Anita and I have taken a circuit northwest from Knoxville and back around to the northeast. We’re canvassing as many legislators and their key supporters as we can track down. Finding them is the tricky part. Sometimes we go as far as the road goes and finish the journey to an isolated farmstead on foot, with our dresses trailing in the dust. We’ve been drenched by rainstorms, chased by watchdogs, and even had to change a flat tire, which isn’t that easy in a long dress, but we find our men.

Some seem to be avoiding us, like Representative Cletus Jacobs. He keeps barely visible off in his woodlot. We mark him as a “no.” Senator Phil Gridley graciously, really graciously, says we are communists betraying our gender, our state, and the country. Fortunately, the next two are warm and positive. However, Sen. Billy Broadus says he is nervous the women’s vote will support that anti-American League of Nations. He seems mollified when we point out it would first have to go through a vote in the U.S. Senate, where it is sure to fail.

“Anita,” I ask, back in the car, “why is there such a fear of communism here?”

“Well, with the recent Russian Revolution and the widespread unrest in European countries after the war, people are nervous, especially people with property. You may not realize that Communism seemed on the verge of sweeping across Europe after the war, with uprisings all over. I guess women are considered softies who might vote communists in or go easy on them. Maybe they’re especially sensitive in the South on the loss of property since their human property, slaves, were ‘taken’ at the end of the Civil War.”

“I guess big business is hyping the fear for their own purposes, against labor unions.”

“You’ve got it, Honey!  That started before the Russian Revolution, as a way to smear and foil labor unions.”

“I don’t guess we could ever reach people so concerned about communism, however they got concerned!"

“ ’Not bloody likely,’ to use a term  Alice Paul picked up from a friend over from England. (The shocking phrase was uttered by Eliza Dolittle in George Bernard Shaw’s new hit play, Pygmalion. Alice loves throwing  it out.)”

Driving east from Livingston, on a dim overcast day, we have a scare. Three white-robed riders and horses are moving into position as if to stand astride the road and block our path. Behind us, we see three more horsemen trotting out of a grove we had just passed and following us.  We look at each other and gulp. It doesn’t look good, even if their robes look rather shabby. A lonely road doesn’t seem ideal for a twilight chat with six mounted Klansmen. Luckily, they hadn’t reckoned how fast our Blue Knight moves or how well Anita can handle it. Just as the ones in front are getting into position, Anita swerves far over onto the left edge of the road and races onward. The nearest horse nervously dances back, then rears and throws his rider as we roar around them.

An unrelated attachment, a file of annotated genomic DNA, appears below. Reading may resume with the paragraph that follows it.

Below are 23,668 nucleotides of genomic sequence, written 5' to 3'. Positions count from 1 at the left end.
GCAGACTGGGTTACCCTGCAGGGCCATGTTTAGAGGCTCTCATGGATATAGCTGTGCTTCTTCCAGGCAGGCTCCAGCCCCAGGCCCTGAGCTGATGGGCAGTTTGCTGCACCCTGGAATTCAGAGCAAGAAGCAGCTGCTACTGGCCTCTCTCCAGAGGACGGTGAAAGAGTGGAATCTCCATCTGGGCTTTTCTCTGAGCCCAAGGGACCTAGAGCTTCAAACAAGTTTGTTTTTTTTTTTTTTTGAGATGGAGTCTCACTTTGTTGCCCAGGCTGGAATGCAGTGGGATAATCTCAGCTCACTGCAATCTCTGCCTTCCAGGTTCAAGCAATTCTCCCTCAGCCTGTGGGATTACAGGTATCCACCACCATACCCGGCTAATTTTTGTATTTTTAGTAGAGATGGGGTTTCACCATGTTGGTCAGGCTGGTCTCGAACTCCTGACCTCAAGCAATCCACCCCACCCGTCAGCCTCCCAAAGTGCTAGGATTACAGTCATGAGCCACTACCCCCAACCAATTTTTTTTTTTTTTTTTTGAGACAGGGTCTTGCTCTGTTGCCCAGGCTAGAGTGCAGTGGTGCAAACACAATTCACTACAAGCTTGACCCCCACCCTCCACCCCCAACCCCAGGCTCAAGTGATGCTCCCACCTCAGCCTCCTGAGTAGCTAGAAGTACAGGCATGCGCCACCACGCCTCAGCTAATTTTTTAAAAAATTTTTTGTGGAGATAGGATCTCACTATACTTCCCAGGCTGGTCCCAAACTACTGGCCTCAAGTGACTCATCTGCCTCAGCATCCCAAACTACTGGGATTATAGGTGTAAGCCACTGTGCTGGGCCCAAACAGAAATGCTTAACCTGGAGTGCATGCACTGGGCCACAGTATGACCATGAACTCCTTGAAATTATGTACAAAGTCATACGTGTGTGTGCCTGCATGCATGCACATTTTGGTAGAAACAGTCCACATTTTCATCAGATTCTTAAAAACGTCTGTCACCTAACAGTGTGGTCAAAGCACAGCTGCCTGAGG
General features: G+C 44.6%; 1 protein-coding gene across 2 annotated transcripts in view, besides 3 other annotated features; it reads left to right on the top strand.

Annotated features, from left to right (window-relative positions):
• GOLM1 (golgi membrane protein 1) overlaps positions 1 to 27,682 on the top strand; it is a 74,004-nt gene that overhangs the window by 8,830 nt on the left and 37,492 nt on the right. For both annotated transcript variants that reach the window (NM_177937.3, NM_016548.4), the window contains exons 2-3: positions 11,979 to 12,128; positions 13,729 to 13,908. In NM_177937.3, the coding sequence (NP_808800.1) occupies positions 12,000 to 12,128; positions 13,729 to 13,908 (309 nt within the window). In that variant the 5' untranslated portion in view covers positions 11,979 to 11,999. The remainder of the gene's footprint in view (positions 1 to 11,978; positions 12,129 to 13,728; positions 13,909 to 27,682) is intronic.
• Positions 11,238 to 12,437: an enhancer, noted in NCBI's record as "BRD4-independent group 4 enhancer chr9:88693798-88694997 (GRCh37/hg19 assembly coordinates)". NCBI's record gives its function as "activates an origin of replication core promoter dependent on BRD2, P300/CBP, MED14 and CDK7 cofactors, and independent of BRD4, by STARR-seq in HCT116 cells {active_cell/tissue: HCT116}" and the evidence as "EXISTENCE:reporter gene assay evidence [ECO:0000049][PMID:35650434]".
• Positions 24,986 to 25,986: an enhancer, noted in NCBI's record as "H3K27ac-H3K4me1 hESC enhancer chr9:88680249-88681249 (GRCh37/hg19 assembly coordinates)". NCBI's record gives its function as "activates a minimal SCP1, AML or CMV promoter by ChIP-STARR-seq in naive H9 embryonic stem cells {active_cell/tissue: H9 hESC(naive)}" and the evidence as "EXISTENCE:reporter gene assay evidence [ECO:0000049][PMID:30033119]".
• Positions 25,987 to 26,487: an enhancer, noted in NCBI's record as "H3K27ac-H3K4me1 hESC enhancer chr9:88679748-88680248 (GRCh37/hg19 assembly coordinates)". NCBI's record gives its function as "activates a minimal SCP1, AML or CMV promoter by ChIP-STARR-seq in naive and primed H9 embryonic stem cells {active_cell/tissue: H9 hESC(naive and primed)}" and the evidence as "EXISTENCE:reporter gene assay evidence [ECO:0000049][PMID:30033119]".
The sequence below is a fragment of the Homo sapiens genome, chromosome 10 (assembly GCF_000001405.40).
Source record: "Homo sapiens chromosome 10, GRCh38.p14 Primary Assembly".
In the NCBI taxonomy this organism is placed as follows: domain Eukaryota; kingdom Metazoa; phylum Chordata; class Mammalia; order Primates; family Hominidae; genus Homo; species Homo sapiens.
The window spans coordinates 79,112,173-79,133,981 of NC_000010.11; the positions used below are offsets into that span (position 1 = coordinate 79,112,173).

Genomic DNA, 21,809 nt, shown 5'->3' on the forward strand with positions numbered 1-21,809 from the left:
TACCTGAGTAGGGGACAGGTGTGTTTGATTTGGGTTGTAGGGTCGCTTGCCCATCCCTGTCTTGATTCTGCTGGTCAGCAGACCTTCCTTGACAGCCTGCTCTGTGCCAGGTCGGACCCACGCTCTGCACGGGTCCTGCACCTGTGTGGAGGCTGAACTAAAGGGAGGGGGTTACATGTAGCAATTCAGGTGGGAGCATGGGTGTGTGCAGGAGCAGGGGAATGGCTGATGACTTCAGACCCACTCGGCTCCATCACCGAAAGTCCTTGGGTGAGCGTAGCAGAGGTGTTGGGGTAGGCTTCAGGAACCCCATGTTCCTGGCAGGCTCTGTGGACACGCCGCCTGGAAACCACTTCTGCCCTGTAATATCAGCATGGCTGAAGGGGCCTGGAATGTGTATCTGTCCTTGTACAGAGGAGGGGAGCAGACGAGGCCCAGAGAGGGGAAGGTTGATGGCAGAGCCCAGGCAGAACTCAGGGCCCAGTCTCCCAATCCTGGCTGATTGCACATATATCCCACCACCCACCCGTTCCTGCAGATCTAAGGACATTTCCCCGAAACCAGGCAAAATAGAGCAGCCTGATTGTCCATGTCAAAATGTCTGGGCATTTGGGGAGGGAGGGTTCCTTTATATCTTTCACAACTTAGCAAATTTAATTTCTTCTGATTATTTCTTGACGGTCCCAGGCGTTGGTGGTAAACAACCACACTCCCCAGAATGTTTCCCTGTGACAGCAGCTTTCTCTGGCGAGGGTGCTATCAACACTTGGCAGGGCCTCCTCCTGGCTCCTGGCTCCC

“I thought the Klan was dead,” I say.

 “Apparently, that Birth of a Nation propaganda film of a few years back is reviving them. Next, they’ll burn a cross.”

 “Well, they’re eating your dust. Great driving!”

“I hope we’ve seen the last of them. How’d they know where we were?”

I think and respond, “Was Senator Broadus actually less friendly than he seemed?”

“I wondered why he spent so long in idle chatter before he let us go,” offers Anita.

About the Author:

David McCracken became a political activist when the Supreme Court ruled against school segregation. Fellow students joined him in urging the school board in Winchester, KY, to integrate immediately. He campaigned for a Democratic governor and joined the ACLU before he graduated from the University of Kentucky. After debating at U.K., he got a degree in economics and a job with the U.S.  Department of Commerce.

When his daughters approached school age, he became increasingly concerned with how he wanted them schooled. Researching that, he decided teaching was what he really wanted to do. He got a master's degree in elementary education at Murray State University. He taught for several years, until the fact that his girls qualified for reduced-price lunches based on his salary got to him. Ronald Reagan's anti-government policies prevented him from returning to government work, so he took programming courses and shifted careers again. Programming was like being paid to solve puzzles all day, but teaching eventually drew him back until retirement.

For many years of this time, he was working intermittently at a novel that became Fly Twice Backward: Fresh Starts in Times of Troubles. This concerned his waking on his twelfth birthday, trying to figure out what had happened, following his new opportunities, and ultimately outliving an evil president resembling Donald Trump. After thirty-six years, David finally published it as an interactive alt-history Kindle novel. He soon started Far Beyond Woman Suffrage: The Prices of the Vote, an alt-history novelette dealing with the campaign for woman suffrage. He finished this piece in just ten months. At 81, he is bold(?) enough to plan this as the first of a six-volume set dealing with the far-reaching results and implications of woman suffrage. His completed novels and another in the works are presented for discussion on a new website,

David now lives with his third wife, stepdaughter, and step-grandson near Winchester, VA. He has a son from his second marriage, six grandchildren, and two stepchildren. And a funny black dog with four white feet.

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Monday, September 20, 2021

The Top 10 Books that Inspired Tales from The Foxes of Foxham by Matteo Sedazzari #Fantasy #YoungAdult